I WAS LOOKING through my 1972 student diary recently (see Student Days) and was reminded that on 4 October that year, at the start of my first full month at college I drew:
‘ . . . a sketch from imagination of the proposed identification chart which I thought that I might do as a large painting – in emulsion of course!’
This ‘identification chart’, which grew into an 8ft x 4ft acrylic on chipboard mural, absorbed a lot of my time for the next three years and I was still adding details to it – I think the last thing that I painted was a leopard frog in the foreground – on the eve of the degree show.
To demonstrate the process that I’d gone through, I included the original sketch in my show but I was surprised when a fellow student – a young man from the jewellery department who would go on to make a name for himself as a goldsmith – asked if it was for sale.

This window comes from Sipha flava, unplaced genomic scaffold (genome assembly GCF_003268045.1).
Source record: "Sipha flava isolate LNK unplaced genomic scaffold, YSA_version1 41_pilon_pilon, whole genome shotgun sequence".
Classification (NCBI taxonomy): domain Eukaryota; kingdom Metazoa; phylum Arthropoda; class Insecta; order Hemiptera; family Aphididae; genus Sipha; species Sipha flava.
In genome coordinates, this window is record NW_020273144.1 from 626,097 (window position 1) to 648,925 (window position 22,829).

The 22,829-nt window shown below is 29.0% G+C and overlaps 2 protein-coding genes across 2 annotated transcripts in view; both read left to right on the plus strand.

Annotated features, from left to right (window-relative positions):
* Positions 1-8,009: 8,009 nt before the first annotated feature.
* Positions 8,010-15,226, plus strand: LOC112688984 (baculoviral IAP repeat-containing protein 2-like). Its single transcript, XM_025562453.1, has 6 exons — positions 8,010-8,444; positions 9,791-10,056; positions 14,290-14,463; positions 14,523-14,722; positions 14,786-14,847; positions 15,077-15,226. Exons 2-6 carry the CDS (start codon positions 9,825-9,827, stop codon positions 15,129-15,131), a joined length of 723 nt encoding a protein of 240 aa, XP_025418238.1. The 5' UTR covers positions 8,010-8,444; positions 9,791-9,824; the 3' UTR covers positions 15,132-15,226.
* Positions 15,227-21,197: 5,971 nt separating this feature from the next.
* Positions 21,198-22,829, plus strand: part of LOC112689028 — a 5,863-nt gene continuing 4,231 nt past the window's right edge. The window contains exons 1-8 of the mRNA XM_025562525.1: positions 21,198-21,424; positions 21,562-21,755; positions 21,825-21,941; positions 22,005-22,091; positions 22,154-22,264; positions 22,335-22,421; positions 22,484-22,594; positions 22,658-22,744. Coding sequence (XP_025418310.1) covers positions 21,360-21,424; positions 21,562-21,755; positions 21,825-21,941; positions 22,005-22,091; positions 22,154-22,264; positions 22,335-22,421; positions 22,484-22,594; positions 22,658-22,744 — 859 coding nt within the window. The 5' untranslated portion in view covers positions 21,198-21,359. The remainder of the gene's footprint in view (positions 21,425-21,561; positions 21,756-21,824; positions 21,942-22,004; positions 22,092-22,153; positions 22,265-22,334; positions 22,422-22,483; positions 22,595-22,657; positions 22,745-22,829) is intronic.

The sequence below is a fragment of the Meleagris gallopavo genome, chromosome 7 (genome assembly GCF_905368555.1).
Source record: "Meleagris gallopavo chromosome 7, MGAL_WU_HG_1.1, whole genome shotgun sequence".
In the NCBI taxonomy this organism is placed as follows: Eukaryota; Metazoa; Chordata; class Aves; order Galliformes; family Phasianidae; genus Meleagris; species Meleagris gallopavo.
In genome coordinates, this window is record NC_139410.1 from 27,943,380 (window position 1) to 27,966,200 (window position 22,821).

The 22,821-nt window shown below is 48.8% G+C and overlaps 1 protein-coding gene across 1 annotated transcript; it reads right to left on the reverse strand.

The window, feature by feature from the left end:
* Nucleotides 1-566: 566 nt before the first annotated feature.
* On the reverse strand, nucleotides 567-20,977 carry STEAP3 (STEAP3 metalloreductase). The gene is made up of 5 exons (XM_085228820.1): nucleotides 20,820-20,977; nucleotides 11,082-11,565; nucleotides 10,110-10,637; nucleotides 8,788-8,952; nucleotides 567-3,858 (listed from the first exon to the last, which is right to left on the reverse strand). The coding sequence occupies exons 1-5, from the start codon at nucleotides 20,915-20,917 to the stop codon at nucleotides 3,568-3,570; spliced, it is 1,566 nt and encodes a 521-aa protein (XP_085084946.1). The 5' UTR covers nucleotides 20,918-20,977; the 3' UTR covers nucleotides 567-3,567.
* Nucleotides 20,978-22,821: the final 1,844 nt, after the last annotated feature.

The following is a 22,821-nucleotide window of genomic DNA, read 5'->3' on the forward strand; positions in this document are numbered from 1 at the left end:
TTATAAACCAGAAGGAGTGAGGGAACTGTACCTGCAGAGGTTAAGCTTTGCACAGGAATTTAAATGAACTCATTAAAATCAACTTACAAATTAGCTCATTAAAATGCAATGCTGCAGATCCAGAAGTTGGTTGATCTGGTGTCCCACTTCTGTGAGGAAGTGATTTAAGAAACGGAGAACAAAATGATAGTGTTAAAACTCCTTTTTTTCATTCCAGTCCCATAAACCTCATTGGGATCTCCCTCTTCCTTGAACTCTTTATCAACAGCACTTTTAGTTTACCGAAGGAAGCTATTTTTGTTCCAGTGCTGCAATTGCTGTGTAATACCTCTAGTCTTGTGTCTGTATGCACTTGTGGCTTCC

I was taken aback by this and explained that, as a working drawing, it was never intended to be for sale. It’s on the cheap smooth offset paper that they sold at the college shop, folded down the middle and on the back there are streaks where I’ve cleaned my brush, ring-marks from a coffee cup but at one end there are some delightful sketches of frogs in ballpoint pen, drawn by my tutor John Norris Wood when he was advising me to add some reptiles and amphibians to the painting.
I’ve just come across the sketch in a drawer in the plan chest and I can now see why my college friend was attracted to it. It’s rough and splodgy but there’s spontaneity about it that is inevitably missing in the laboriously crafted finished product.